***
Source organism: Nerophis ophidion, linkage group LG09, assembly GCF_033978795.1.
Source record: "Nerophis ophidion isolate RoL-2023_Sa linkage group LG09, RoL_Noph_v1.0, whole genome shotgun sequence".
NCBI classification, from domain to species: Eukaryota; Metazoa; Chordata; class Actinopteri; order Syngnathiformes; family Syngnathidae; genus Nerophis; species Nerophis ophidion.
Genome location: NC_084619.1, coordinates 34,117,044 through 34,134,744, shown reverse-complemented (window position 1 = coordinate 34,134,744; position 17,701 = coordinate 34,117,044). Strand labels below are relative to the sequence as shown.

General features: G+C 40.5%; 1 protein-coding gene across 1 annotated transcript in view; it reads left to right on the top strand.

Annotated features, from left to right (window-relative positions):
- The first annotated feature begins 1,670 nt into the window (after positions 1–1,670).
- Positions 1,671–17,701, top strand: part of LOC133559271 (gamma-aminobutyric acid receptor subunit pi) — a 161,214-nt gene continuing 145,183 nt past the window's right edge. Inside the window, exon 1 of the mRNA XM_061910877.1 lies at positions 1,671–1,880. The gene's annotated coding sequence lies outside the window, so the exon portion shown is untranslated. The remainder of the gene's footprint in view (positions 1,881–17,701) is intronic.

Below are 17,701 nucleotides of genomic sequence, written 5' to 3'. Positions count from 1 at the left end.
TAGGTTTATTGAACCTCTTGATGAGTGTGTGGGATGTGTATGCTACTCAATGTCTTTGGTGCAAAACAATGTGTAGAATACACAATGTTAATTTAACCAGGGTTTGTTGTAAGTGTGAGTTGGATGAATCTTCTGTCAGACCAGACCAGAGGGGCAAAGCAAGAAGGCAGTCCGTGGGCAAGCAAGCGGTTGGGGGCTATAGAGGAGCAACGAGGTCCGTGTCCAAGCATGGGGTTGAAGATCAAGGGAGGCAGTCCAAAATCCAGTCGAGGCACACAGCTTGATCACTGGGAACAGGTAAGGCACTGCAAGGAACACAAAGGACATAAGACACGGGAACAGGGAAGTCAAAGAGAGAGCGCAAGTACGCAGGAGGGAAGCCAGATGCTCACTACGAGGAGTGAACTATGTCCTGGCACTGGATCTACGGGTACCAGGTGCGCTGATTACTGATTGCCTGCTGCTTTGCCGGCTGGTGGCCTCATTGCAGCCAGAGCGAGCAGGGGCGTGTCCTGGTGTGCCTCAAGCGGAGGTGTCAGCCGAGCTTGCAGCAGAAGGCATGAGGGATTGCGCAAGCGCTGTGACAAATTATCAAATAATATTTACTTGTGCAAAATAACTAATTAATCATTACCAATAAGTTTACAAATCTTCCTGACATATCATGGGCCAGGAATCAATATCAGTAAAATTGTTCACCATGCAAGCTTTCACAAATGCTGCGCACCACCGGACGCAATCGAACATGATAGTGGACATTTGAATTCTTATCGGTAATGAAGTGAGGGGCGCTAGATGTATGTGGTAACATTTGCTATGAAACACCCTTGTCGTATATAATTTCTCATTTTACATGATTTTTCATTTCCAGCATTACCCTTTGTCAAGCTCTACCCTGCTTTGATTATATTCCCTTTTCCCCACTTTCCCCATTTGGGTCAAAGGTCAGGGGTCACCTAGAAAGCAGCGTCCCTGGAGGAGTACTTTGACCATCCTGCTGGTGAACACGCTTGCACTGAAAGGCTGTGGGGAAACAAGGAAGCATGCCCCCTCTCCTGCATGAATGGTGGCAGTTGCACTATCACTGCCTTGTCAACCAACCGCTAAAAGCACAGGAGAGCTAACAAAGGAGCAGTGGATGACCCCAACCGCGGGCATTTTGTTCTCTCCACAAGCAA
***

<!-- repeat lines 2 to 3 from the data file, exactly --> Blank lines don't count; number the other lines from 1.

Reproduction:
Source record: "Nerophis ophidion isolate RoL-2023_Sa linkage group LG09, RoL_Noph_v1.0, whole genome shotgun sequence".
NCBI classification, from domain to species: Eukaryota; Metazoa; Chordata; class Actinopteri; order Syngnathiformes; family Syngnathidae; genus Nerophis; species Nerophis ophidion.